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By Gary Thill
With many states reopening and employees coming back to work, it may seem as though the worst of the pandemic is finally over. But roofing companies need to start taking extra precautions now to prevent “waves” of liability lawsuits that are likely coming from workers and customers.
“Lawyer friends of mine have told me they have the complaint forms ready to go,” warned Trent Cotney, NRCA General Council and CEO of Cotney Construction Law. “They’re just waiting for us to get over the hump and then the waves and waves of lawsuits are going to come. So roofers need to understand that every single job they go to is a potential lawsuit.”
Cotney said roofers need to make sure they’re taking precautions to guard against liability on two fronts: employees and customers, both of which are related.
For employees, he said it’s important to have proper COVID-19 prevention measures in place. In office environments, those measures include hand sanitizing stations, regular disinfectant cleaning of surfaces, and following CDC guidelines. For work crews, measures include:
“If you’ve called everyone back to the office and someone gets sick you could have some real liability issues there,” Cotney said.
Sick workers carry a two-pronged liability risk. First, the worker can sue the employer. Second, customers can sue the employer if they think they were sickened by a sick worker. Cotney said that scenario is already playing out with nursing homes. Some with the worst outbreaks are now being hit with multi-million lawsuits and are now trying to spread the blame to roofing companies that may have been working on the facilities.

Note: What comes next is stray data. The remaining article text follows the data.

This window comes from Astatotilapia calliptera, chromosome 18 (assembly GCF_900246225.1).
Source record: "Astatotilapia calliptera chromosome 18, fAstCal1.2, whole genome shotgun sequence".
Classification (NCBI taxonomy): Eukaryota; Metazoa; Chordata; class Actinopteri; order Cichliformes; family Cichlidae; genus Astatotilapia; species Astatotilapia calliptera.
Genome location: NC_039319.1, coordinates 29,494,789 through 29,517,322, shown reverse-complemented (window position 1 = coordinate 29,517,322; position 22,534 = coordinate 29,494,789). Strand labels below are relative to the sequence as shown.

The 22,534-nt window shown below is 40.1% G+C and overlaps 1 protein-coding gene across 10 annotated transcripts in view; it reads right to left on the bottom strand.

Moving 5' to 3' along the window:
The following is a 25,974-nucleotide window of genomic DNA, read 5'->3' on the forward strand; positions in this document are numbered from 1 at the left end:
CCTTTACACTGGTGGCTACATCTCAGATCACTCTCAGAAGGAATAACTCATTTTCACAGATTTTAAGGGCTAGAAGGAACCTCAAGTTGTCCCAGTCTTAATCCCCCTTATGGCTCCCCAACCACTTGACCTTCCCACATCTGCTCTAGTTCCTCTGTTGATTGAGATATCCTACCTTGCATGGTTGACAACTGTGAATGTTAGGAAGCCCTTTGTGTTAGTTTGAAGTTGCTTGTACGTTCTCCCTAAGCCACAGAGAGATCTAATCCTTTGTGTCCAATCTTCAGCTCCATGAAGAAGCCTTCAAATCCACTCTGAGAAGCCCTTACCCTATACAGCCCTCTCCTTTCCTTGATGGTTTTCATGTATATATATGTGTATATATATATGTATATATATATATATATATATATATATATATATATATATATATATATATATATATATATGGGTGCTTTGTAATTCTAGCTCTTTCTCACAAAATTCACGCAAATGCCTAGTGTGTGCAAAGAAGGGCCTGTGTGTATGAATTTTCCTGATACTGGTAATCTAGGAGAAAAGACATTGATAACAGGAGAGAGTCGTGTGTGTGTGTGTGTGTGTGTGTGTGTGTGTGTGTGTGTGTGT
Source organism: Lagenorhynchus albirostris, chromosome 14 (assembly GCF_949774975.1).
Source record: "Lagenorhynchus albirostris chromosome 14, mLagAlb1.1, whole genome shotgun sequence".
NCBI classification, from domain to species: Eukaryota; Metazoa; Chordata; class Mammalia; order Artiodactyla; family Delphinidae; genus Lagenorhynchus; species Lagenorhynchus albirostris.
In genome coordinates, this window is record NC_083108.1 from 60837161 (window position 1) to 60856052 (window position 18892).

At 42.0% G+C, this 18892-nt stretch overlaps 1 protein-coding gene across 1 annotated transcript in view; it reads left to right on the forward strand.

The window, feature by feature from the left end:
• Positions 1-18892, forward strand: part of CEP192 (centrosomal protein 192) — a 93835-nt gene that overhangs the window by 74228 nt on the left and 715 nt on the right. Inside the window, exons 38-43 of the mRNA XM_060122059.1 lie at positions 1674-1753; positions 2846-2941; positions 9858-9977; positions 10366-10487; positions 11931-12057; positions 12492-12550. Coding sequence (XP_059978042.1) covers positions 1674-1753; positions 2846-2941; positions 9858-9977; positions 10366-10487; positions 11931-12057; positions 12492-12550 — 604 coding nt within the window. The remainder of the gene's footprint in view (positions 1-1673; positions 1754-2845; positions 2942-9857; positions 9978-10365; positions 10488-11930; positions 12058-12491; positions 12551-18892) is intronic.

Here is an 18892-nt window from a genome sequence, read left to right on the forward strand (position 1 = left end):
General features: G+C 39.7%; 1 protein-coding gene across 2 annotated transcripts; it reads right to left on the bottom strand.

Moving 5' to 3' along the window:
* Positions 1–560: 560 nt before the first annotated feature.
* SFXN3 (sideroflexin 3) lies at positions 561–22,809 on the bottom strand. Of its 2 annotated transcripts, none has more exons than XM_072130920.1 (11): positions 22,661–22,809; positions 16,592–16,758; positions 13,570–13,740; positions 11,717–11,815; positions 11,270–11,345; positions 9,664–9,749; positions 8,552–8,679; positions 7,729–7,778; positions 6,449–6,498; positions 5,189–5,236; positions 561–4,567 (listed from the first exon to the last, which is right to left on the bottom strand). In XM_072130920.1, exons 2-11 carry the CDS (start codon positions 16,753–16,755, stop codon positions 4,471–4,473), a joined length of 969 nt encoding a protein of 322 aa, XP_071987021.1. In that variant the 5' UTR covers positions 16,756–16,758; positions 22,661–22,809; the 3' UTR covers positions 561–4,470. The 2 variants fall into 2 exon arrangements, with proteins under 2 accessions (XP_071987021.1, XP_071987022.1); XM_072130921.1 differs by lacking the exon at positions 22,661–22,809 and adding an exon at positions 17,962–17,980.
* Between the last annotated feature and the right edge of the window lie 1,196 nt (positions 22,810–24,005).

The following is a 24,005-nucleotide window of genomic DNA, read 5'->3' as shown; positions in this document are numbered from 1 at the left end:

Along with the more high-profile nursing homes, Cotney said he’s also seeing lawsuits from regular customers who became sickened with COVID-19 against roofing companies they claim sickened them.
“Roofing contractors need to be very careful right now,” Cotney said. He added that NRCA offers many helpful resources.
Along with ensuring that workers are taking necessary health precautions, he recommended that roofers develop a rider that customers sign with each project. Such a rider would release both the company and the customer from liability should either party be sickened.
“A lot of times customers will sign it because they’re concerned about their own liability,” he said.
However, Cotney urged roofers to consult with their attorneys on such documents. He said each state has its own rules and guidelines concerning such riders. “The laws in New York may be very different than the laws in Tennessee,” he said. “Making these riders applicable in each state requires some hand crafting.”
Even with ongoing pandemic issues, Cotney sounded a hopeful note about the industry. "One thing I can say about roofing is that we are family and we always stand up to meet whatever crisis there is," he said. "We're just a tough bunch of people and it's hard to keep us down."